Norwegian Defence Research Establishment
|Motto||FFI turns knowledge and ideas into an effective defence|
|Established||April 11th 1946|
|Norwegian Ministry of Defence|
|Director General||John-Mikal Størdal|
The Norwegian Defence Research Establishment (Forsvarets forskningsinstitutt – FFI) is a research institute that conducts research and development on behalf of the Norwegian Armed Forces and provides expert advice to political and military defence leaders. In particular, its task is to keep track of advances in the fields of science and military technology which might affect the assumptions on which Norwegian security policy and/or defence planning is based.
The institute was established in 1946, with its roots in British WWII research, where many Norwegian scientists/technologists took part (their own country occupied by the Germans 1940–1945). FFI has 714 employees, of which approximately 360 are scientists and engineers. The main location of the institute is at Kjeller near Lillestrøm, 20 km east of the country's capital Oslo. The Kjeller area is a hub of research activity in south eastern Norway, with a total of some 2,400 people working at a variety of research establishments, colleges and university departments.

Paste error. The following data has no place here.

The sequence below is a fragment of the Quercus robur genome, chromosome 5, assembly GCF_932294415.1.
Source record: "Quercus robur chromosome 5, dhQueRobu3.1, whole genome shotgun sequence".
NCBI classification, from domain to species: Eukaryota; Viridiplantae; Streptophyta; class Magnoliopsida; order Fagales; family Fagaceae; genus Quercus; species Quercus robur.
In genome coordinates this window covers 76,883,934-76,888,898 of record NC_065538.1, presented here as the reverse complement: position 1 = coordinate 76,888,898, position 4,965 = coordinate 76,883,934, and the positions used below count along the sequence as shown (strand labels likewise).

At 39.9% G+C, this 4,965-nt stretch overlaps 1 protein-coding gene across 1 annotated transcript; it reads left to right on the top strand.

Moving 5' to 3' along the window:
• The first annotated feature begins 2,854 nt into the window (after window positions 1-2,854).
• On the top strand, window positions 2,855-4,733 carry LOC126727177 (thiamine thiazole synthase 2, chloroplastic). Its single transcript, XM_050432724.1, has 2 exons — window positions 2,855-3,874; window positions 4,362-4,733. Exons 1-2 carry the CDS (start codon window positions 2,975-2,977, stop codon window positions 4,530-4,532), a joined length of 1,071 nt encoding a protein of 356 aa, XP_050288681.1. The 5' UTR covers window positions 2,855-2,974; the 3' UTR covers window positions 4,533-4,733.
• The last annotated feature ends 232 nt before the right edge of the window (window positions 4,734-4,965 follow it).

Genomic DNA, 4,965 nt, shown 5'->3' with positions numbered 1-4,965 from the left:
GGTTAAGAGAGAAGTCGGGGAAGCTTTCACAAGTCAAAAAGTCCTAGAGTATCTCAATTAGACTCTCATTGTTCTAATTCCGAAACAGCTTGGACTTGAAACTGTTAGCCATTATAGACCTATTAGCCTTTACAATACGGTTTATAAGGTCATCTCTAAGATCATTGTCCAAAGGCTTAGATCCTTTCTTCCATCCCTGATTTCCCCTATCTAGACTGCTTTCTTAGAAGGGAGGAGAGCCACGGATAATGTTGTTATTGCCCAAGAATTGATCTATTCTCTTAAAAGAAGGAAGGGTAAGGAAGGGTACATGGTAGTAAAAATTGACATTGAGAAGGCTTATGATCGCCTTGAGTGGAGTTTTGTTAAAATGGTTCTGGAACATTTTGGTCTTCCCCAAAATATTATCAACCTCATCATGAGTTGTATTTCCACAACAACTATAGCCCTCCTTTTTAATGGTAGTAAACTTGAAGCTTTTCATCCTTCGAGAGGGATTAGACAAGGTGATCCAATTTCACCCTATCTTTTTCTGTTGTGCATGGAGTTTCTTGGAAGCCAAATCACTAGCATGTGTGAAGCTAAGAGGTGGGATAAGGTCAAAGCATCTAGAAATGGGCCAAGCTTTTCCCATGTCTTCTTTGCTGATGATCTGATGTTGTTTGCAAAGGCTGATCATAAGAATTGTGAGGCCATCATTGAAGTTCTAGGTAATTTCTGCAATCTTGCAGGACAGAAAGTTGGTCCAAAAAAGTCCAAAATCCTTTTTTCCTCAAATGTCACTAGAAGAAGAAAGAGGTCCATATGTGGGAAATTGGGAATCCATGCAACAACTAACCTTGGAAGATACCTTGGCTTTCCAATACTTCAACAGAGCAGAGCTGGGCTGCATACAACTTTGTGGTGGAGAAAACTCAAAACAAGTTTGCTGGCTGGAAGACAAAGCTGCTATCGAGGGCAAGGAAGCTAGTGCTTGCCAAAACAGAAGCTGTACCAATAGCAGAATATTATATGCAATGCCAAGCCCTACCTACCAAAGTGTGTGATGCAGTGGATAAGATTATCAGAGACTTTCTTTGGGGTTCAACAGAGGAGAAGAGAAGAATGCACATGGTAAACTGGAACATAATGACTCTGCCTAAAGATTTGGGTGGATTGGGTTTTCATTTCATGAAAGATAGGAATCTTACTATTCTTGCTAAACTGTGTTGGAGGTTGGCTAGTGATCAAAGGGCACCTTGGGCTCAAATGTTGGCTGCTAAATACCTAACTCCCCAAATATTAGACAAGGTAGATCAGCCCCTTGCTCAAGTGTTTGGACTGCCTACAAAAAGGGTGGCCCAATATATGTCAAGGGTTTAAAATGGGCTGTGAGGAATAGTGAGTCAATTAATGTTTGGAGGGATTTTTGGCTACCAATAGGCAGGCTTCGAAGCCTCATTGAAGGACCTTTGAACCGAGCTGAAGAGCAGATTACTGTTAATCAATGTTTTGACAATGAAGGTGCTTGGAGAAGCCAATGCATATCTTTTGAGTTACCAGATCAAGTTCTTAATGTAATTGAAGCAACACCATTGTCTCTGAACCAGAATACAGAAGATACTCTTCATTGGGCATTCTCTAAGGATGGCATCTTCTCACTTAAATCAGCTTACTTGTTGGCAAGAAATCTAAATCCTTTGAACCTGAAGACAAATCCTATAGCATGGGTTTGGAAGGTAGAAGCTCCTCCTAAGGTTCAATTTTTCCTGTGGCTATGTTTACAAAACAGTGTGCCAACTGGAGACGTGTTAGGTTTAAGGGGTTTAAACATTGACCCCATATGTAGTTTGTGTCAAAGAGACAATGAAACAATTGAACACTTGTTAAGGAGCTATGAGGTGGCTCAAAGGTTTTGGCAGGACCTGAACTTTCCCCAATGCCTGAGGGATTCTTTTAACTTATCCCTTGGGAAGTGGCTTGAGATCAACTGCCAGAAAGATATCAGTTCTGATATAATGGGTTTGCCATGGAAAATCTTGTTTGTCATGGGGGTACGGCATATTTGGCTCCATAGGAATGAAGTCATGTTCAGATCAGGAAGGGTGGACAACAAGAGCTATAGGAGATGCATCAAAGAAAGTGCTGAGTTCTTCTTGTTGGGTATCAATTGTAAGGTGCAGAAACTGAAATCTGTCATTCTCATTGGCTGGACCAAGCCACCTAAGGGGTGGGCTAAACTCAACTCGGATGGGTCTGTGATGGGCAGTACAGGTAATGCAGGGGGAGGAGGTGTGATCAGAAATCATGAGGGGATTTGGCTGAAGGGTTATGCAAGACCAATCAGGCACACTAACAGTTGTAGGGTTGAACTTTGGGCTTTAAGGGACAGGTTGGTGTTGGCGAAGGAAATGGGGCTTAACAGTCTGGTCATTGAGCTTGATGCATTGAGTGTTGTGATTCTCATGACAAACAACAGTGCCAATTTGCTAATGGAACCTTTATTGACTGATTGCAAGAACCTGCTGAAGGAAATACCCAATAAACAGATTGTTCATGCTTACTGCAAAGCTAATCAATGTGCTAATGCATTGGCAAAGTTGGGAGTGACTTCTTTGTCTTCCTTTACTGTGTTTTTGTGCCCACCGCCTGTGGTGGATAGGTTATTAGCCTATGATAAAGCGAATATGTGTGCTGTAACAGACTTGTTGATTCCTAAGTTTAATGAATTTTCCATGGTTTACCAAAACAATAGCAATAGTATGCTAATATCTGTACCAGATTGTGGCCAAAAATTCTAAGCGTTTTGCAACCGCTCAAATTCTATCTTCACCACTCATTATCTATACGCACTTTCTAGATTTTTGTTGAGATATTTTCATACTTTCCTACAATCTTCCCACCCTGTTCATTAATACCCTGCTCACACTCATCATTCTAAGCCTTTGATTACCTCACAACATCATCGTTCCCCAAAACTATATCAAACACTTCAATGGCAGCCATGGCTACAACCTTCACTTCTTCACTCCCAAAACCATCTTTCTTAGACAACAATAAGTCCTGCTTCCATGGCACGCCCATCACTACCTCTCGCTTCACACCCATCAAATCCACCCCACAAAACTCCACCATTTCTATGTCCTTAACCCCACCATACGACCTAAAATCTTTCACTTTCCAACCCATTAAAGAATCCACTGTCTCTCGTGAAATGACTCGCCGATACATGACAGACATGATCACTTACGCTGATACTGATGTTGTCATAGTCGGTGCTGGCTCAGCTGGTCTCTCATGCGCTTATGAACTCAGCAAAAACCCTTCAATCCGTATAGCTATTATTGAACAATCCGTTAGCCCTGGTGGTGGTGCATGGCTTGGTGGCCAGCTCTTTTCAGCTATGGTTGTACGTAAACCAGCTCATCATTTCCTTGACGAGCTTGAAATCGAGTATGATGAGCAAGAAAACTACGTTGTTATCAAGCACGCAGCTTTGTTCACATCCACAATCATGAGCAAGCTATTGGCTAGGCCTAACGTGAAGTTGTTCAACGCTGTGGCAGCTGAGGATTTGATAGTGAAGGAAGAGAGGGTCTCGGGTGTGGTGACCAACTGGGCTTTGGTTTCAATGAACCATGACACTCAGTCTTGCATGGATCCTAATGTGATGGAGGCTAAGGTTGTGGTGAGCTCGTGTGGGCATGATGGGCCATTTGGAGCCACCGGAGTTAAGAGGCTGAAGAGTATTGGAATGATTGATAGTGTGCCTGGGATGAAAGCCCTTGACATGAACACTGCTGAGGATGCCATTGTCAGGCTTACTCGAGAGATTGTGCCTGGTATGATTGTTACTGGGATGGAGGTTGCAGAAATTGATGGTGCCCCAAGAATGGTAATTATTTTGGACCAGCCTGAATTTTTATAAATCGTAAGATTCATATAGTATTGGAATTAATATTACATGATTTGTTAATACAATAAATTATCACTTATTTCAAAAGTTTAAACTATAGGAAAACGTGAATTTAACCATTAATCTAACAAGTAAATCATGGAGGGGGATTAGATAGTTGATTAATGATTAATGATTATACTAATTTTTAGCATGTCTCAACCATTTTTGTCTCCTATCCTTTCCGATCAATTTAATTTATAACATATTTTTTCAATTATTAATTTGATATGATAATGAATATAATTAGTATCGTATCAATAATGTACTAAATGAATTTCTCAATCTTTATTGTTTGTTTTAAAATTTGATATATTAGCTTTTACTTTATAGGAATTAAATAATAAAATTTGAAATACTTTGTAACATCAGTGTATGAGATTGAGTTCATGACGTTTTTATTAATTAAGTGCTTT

Part of the institute's Maritime Systems Division is situated in the coastal city of Horten, southwest of Oslo on the western side of the Oslofjord. Horten is known as the country's MEMS capital, and is also a center of electronics and naval research and industry.
In way of concrete technology products, FFI is known for, among other things:
- The development of a range of computers in the early 1960s which eventually led to the creation of Norsk Data as well as Kongsberg Våpenfabrikk (KV)'s Computer Division:
- LYDIA (1962)
- The development, with KV's Division of Guided Weapons, of the Penguin anti-ship missile
- The development of the "Radar Imager for Mars' Subsurface Exploration (RIMFAX)", a ground-penetrating radar that will provide centimeter-scale resolution of the geologic structure of the planet subsurface. It will be mounted on a Mars rover in a 2020 NASA trip to Mars.